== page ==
Hugo C. Verhoeven, MD: "You've just stated that the uterus is important for any kind of pregnancy - whether it's produced by intercourse, insemination or IVF - you always need the uterus. I know one of your topics of special interest is fibroids; what is your vision on the fibroid problem today?"

Juergen Eisermann, MD: "As you know, uterine fibroids have been a concern for a lot of gynecologists because the type of procedure that is involved in removing them has always been associated with a lot of bleeding, a lot of concern for the capability of pertaining the uterus's ability to carry the pregnancy, and of course adhesions. Post-operatively that may actually interfere with fertility so on top of that it's major surgery and the kind of training that has been afforded to a lot of gynecologists in the United States has been limited quite a bit so that led sort of to the concept of using GnRH analogues to shrink fibroids and rather not to tackle them. I personally believe that a myomectomy performed properly and ideally under laparoscopic settings will significantly reduce your risk for early pregnancy loss, for later complications with preterm labor, and may actually - depending on the location of the fibroid - increase the patient's fertility potential overall."

Hugo C. Verhoeven, MD: "What is the incidence of fibroids in your population of patients?"

Juergen Eisermann, MD: "As you know, we have an ethnic mix, for example, the incidence of fibroids in the Afro-American population is as high as 1 in 7 women. The overall incidence of significant fibroids is fairly low. In other words, for every 4 or 5 women that present with fibroids on a vaginal ultrasound finding, only about one-third or less really require therapy. But I think you have to separate out what kind of scenario you deal with, let me give you an example. You have a 38-year-old who has significant fertility problems and is now shelling out her seriously significant self-earned dollars to pay for in vitro fertilization. You want to counsel her in the sense of you have a fibroid here that could cause an increased incidence of pregnancy loss or preterm labor, you might prophylactically want to remove that fibroid before you decide doing in vitro fertilization because you want to maximize your potential outcome. That's just one scenario."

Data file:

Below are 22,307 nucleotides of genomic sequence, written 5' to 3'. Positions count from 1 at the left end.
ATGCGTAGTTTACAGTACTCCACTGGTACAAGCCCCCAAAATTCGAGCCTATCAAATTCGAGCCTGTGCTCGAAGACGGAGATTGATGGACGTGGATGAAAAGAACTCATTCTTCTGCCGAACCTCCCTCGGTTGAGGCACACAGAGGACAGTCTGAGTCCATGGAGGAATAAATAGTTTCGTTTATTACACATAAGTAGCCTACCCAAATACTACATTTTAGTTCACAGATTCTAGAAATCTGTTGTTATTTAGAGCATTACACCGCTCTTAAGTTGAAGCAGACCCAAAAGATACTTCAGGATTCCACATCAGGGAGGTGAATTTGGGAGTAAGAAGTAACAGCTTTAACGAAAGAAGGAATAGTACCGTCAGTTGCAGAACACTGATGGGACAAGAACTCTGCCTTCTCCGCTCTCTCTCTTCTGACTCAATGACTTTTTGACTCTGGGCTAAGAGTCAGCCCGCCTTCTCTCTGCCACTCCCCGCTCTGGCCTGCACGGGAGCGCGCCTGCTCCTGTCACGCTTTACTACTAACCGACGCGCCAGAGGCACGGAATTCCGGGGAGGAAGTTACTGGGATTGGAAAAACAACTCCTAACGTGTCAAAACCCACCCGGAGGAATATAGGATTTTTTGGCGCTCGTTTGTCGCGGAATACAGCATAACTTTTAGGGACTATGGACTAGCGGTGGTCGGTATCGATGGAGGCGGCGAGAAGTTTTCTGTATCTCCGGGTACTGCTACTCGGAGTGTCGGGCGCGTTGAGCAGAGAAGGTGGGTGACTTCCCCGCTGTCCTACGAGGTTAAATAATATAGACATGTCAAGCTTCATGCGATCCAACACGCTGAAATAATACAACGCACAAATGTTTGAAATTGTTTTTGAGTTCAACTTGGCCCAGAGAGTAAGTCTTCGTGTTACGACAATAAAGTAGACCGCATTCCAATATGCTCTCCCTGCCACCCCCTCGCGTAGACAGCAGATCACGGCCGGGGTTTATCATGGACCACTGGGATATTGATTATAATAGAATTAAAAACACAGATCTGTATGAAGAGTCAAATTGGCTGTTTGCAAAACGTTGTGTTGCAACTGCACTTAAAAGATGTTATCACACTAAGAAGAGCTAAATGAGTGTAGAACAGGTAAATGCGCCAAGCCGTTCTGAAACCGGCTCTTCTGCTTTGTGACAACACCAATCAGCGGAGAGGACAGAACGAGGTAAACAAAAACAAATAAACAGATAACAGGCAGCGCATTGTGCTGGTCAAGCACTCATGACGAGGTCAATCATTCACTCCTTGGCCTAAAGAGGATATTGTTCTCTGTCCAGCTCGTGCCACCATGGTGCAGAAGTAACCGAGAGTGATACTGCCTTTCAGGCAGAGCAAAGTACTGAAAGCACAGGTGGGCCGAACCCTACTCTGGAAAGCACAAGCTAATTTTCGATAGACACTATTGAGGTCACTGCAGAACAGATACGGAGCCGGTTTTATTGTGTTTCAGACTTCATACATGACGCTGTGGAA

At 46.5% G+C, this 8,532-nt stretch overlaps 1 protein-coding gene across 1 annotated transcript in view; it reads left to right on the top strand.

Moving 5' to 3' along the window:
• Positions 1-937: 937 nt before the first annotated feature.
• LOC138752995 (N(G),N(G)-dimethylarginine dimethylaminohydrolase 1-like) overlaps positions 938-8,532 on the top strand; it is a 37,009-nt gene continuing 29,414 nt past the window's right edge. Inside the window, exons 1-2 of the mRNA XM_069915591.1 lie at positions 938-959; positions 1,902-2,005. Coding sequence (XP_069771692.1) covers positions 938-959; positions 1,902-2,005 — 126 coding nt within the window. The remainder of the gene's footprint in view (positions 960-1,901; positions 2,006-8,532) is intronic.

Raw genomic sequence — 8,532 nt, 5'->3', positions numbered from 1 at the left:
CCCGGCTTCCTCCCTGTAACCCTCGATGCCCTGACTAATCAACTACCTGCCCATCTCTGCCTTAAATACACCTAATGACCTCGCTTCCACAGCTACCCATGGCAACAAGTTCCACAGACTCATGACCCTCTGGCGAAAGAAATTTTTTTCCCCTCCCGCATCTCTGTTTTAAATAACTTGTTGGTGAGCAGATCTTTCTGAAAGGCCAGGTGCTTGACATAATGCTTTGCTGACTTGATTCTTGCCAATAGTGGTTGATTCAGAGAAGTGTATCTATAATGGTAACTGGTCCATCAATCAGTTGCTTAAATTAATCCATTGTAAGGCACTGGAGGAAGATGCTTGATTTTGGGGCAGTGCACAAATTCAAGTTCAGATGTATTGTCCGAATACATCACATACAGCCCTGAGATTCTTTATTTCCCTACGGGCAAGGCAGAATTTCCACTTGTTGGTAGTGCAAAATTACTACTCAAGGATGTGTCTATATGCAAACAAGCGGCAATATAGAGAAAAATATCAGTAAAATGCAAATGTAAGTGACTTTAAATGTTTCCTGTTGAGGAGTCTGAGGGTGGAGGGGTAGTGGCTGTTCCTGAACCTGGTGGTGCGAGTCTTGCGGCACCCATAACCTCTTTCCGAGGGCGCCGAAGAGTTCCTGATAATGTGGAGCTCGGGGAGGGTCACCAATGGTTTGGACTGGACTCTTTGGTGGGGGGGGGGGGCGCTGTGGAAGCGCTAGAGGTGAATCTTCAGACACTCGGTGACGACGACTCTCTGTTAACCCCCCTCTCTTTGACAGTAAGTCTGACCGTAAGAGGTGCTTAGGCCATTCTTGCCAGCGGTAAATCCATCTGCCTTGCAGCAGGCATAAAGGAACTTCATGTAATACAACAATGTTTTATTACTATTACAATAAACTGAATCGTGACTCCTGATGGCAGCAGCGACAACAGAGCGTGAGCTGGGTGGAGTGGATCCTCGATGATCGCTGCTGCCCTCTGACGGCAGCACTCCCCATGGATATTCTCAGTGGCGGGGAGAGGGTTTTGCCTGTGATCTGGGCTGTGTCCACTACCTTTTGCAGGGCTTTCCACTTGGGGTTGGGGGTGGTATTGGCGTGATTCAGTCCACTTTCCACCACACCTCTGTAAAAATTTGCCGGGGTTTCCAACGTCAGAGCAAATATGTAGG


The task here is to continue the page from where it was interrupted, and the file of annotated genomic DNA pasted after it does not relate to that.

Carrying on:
Hugo C. Verhoeven, MD: "For the understanding of our readers and listeners, there are different kinds of myomas or fibroids. They can grow inside the uterine cavity, they can grow just in the wall of the uterus, or they can also grow out and away from the uterine cavity. Tell us what is the difference and the significance of those fibroids for infertility?"

Juergen Eisermann, MD: "In regards to infertility, your special problem fibroid is the submucous fibroid or the intracavitary fibroid that actually is often associated with bleeding abnormalities as well. Then there is the partially transmural, partially submucous fibroid that actually compresses a certain portion of the endometrial cavity compromising blood supply to the endometrium, reducing implantation, and of course increasing irritability of the uterus overall. The most important thing is that you differentiate between a uterine fibroid and adenomyosis which, obviously, if you're ending up with a diagnosis of adenomyosis it may not be an operative scenario but it's important to be sensitive towards the significance of fibroids, counseling women properly beforehand, and making the right diagnosis."

Hugo C. Verhoeven, MD: "But those myomas, you resect via the uterine cavity by the technique of hysteroscopy?"